Saturday, July 24, 2010

North Cascade Guiding



Washington's North Cascades

After I came back from Alaska, I jumped right into the Cascade guiding season in full swing. I've been cutting back on the amount of guiding I've been doing for various reasons but the ten days of work I had in the Cascades were a refreshing reminder of why guiding was so attractive to me. I met some great people and love helping people accomplish their goals. But in the end, I know that I am going to be more happy wearing out my body on my terms rather than on work terms because those backpacks are heavy!!

On Mt. Shukson, Jonathon and I helped a father/daughter team get to the summit. I love helping other women in the mountains. I think it is inspiring. We climbed the southeast ridge and had some of the worst weather I had ever experienced but we all made it up and down safely.

The southeast ridge is the right skyline. It was one of the more technical routes I have guided and definitely kept me interested!

Me leading us towards the summit. The weather only got worse.

On Baker, we had a fun group of clients and again not so great weather until we got above 8000 feet and were above the clouds. But 7 out of 8 folks reached the summit!


Hanging out at the crater rim.

On Mt. Rainier we had glorious weather and a really funny group of climbers. Again 7 out of 8 climbers reached the top.


Summit!!
Here we are descending

Monday, July 5, 2010

Sick climbing video

Check out this video I made from my trip to Alaska!

video

Denali


Approaching Camp 2 at 11,000 feet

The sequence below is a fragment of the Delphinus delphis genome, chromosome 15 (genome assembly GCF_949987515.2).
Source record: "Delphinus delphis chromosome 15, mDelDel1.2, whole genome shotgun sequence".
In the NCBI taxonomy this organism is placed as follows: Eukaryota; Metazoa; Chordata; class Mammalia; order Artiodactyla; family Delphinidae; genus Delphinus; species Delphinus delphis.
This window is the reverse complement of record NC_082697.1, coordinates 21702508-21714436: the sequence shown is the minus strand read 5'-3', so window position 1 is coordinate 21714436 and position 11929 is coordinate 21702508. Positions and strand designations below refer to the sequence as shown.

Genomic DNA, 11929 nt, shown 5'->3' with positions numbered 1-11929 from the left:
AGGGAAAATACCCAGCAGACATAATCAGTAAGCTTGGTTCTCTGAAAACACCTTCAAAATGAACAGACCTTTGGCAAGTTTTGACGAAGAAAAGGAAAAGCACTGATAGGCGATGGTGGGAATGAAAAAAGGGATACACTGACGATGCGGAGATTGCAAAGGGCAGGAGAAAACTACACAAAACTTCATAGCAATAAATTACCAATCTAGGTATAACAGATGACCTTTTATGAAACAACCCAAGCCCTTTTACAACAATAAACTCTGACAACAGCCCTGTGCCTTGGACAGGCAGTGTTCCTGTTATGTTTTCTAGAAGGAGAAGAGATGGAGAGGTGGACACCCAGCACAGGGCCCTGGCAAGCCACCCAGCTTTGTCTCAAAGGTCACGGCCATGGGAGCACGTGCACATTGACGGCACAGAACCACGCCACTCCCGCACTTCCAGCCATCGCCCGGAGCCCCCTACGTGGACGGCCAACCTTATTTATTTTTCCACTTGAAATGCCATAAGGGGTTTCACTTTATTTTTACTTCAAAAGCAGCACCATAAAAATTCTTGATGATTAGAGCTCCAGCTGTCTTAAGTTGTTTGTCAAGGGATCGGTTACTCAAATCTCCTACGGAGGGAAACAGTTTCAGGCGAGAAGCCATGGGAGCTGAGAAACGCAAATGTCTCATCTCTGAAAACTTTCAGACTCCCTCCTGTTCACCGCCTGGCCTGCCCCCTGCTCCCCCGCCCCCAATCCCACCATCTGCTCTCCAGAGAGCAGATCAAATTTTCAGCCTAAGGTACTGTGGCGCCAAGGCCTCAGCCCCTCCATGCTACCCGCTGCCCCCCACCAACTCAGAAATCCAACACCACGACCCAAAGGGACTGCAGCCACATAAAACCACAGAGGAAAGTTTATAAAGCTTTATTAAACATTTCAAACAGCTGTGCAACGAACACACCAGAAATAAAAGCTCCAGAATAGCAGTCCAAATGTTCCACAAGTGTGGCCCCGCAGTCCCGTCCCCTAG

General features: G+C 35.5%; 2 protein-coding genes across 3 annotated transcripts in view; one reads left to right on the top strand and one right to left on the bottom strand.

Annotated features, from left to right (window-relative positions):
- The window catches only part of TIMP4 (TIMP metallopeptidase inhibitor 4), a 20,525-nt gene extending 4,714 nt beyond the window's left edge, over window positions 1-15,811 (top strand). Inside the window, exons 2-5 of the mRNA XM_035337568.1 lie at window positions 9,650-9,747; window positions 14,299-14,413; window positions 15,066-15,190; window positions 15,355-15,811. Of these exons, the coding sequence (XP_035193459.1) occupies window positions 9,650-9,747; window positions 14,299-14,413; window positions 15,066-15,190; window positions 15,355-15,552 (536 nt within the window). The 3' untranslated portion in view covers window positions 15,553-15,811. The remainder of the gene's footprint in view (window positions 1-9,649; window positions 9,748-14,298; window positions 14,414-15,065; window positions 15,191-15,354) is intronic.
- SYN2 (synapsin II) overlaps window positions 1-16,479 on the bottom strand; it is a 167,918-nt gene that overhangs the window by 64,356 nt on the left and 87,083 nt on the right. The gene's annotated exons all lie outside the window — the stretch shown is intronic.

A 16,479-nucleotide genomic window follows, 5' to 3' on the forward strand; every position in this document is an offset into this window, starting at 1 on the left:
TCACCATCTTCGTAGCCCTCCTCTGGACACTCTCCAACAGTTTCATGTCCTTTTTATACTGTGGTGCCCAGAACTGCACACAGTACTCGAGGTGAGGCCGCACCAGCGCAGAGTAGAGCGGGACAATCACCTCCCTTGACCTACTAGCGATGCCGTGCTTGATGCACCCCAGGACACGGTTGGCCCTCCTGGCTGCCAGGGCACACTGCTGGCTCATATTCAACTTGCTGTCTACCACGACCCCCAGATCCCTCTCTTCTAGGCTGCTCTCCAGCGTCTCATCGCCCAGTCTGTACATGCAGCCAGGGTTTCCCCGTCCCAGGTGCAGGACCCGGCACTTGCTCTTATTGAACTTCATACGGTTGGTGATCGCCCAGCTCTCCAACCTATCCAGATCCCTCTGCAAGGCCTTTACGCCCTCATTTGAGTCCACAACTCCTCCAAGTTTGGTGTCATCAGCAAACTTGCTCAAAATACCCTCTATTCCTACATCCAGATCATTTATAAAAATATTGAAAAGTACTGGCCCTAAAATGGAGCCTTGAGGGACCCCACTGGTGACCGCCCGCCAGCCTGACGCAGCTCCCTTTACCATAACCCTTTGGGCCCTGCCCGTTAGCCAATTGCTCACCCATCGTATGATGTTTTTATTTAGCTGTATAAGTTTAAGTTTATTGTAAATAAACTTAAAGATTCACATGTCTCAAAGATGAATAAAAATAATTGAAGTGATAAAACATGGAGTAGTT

From May 30 to June 20, I was on Denali working a trip for Alpine Ascents International. This was my first trip on the mountain and a trip that I have wanted to do since I first started guiding in 2003 in Southeast Alaska. A lot of guides have a love/hate relationship with Denali, i.e they say they hate it but keep coming back to work more trips. I found the trip to be a lot harder than I expected. I felt physically prepared but I definitely felt tired at the end of the day. The altitude and the heavy loads were tough for me in addition to all the cooking, shoveling and putting on a happy face. We had a lot of bad weather and ended up spending 6 days at the high camp at 17,000 feet waiting out weather. There were high winds and really cold temperatures. In the end we left without a summit but we did leave with all of our toes and fingers. Here are some photos from the trip. Thanks to Steve Tambosso for sharing all of these images.

Climbing on the lower mountain with heavy loads


Such pretty views and weather


Heading up in a storm
Climbers on the upper West Buttress Ridge


Looking out at Mt. Foraker from the diving board at high camp at 17,000 ft